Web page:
Town Crier

WILMINGTON — The first item for the Board of Selectmen on Monday night was the regular COVID-19 update from Board of Health Director Shelly Newhouse and Fire Chief Bill Cavanaugh. The board welcomed them with appreciation and thanks for all of the health, fire, and police department’s efforts.

Newhouse reported for the first time in months that the town’s numbers are trending down. The positives, she shared, to­taled 164, which is down more than 100 from the week before at 286. They were almost evenly split between 0-18, 19-31, 31-50 and 51-65. She said she hopes that the decrease will continue as residents wear masks, social distance, and follow other state guidance.

She also talked about the vaccine after Gover­nor Charlie Baker announ­ced the upcoming start of phase two earlier that day.

“Hopefully I’ll start re­ceiving it next week… I’m still in phase one,” she said.

Once she finishes with first responders, congregate care settings, home-based healthcare workers, COVID and non-CO­VID facing healthcare workers, and long term care facilities, she’ll be able to start with residents aged 75 and older. She also mentioned other vaccine sites like Gillette Stadium, Fenway Park, and the Doubletree in Danvers.

Clinic sign-ups for the vaccine will be online on a first come, first serve basis. She later added that anyone who can’t go online may call the senior center to sign up. She said the available times will be on Tuesdays, Wed­nesdays, and Thursdays, starting 9 a.m. - 12 p.m. and increasing as she gets more vaccines. They’ll be held in the Shriner’s auditorium. After registration, residents will sit down at one of the seven stations and be attended to by a nurse and a scribe. Someone will also walk around to monitor them for 15 to 30 minutes before they leave.

Furthermore, she inclu­ded that during the short monitoring period after receiving the first dose, residents can sign up for their second dose.

Selectman Greg Bendel said, “It’s important that we get that message out there… it will be fairly quick and painless, and we want people to be comfortable.”

Gary DePalma asked if there are enough volunteers, and Newhouse said that she hopes so, but she’s not ready for them yet.

Selectman Jomarie O’Ma­hony joined the health di­rector in reminding everyone to keep washing hands, wearing masks, social distancing, and following state guidelines even after they get the vaccine.

“Just because you get the first dose doesn’t mean you’re immune,” New­house added. “That’s what the second dose is for.”

She also said that she doesn’t think guidance on masks and social distancing to be lifted for some time.

The only trend that she noticed in town was again with whole households get­ting COVID-19 from one family member who spreads it to the rest.

“I’m not seeing spread in schools or in the community,” she continued.

She commented that two masks would provide even more protection than a single mask before Fire Chief Bill Cavanaugh took over.

Cavanaugh didn’t have much to report besides helping the health department however they can, receiving the first doses of the vaccine, and staying on top of CARES and FEMA reimbursement requests.

Newhouse mentioned that all of the first responders who received dose one had signed up to receive dose two, and it would be given at the public safety building.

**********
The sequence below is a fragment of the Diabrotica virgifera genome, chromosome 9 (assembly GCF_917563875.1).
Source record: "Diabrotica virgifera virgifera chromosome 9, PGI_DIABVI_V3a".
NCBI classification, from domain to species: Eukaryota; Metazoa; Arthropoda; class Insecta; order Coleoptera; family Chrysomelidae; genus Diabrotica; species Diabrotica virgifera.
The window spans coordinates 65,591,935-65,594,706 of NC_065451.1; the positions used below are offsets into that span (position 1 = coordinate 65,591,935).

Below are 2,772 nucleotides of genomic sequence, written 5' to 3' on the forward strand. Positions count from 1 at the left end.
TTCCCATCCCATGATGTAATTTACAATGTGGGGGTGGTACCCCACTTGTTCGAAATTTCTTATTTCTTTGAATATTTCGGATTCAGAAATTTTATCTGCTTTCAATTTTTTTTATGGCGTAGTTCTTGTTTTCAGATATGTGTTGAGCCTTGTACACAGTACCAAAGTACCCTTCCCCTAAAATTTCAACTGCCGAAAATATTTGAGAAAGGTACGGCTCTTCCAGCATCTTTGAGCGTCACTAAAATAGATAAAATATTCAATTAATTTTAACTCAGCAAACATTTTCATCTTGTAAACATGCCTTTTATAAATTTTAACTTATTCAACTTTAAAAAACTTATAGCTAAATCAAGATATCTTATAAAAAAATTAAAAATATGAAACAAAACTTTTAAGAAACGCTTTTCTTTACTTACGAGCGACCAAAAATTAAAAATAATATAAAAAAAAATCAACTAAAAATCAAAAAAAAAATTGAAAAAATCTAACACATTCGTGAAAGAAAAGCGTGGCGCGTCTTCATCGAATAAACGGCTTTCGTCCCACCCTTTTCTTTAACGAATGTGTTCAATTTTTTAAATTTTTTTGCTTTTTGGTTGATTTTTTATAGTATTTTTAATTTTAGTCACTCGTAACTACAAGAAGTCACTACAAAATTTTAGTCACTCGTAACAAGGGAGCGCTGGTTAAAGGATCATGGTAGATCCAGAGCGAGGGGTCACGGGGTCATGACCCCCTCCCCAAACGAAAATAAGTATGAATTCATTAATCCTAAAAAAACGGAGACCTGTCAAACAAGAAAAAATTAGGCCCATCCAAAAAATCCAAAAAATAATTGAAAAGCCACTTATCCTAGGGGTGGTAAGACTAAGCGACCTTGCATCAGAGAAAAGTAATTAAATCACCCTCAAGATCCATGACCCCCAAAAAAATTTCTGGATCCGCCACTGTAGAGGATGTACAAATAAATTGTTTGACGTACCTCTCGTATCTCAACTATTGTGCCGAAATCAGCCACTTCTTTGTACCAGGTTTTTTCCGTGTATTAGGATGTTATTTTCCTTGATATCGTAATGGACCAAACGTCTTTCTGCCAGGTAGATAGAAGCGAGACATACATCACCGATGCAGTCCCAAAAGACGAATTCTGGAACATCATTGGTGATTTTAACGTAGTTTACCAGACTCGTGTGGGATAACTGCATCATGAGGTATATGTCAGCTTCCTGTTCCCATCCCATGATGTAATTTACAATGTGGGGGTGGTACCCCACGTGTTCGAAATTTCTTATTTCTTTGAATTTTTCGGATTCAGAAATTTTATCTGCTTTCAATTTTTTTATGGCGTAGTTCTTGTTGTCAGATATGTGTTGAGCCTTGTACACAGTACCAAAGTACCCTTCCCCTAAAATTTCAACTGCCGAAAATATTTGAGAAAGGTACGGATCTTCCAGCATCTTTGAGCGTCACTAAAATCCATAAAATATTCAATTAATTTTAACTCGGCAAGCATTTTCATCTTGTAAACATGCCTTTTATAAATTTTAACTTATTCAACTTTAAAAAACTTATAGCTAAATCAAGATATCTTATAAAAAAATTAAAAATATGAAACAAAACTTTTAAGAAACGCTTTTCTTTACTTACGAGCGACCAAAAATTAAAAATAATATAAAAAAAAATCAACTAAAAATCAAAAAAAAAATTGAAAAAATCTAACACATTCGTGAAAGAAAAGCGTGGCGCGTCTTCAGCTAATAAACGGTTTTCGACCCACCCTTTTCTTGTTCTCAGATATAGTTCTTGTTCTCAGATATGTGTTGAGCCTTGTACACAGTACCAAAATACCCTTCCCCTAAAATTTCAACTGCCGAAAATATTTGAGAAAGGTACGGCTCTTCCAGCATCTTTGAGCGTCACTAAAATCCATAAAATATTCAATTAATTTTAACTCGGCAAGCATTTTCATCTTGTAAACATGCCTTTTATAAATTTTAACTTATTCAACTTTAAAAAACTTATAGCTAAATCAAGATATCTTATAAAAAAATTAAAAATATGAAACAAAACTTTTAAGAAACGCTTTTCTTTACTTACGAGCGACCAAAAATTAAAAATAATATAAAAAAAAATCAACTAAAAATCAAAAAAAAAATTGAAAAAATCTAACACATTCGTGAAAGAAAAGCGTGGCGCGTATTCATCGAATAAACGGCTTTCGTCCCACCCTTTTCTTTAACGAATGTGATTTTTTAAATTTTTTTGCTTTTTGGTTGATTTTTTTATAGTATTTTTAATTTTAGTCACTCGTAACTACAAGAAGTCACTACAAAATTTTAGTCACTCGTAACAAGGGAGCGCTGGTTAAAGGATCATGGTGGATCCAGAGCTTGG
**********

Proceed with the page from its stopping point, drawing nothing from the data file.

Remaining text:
After the budget proposal, Town Manager Jeff Hull took the board through a number of communications regarding Textron, school playground communication boards, and the Olin Superfund Site remediation plan, among others.

The first said that Tex­tron is selling property and will only keep building 9. The second said that Allison Bolanos is fund­raising to establish communication boards on school properties.

Four communication items were related to the Olin Superfund Site. First was a letter from Chairman Jo­nathan Eaton to Bevin Engelward, who’s part of the MIT superfund re­search program, responding with interest in supporting their research in order to clean the drinking water for residents af­fected by Olin.

Then, there was a letter from GeoInsight to the EPA with comments about their plan for the containment cap, specifically re­garding their need for wi­der definitions, more in­spections and monitoring locations, and specificity on the types of material needed. Kevin Caira asked if Hull expected to hear back and he said yes.

There was also an up­date from the EPA in reference to their 46 access agreements requested with property owners, of which they have 40; and the last was EPA’s letter to the His­torical Commission and Mashpee Wampanoag Tribe asking if there was any in­digenous or historic use of the site.

The final communications regarded a proposed Woburn Street truck ex­clusion to the Mass DOT and the placing of a Prince­ton Elm Tree on the Town Common in recognition of longtime Tree Foreman Robert Allen.

The board unanimously agreed to move the annual Town Meeting on May 1, 2021 to the Shriner’s Audi­torium and for the Sons of Italy to use the 4th of July parking lot for their annual diaper drive on March 27 and 28.

Announcements included congratulations to winter athletes for resuming sports and all of the up­coming Finance Commit­tee meetings that will be available on WCTV live and on demand.

Before they could end, Caira asked Hull to comment on the MBTA receiving a $1 million grant for the North Wilmington sub­station. Hull said it ap­peared this was more than what they’d originally bud­geted and asked Senator Bruce Tarr’s office for more information.

Their next meeting will be Feb. 8 at 7 p.m.

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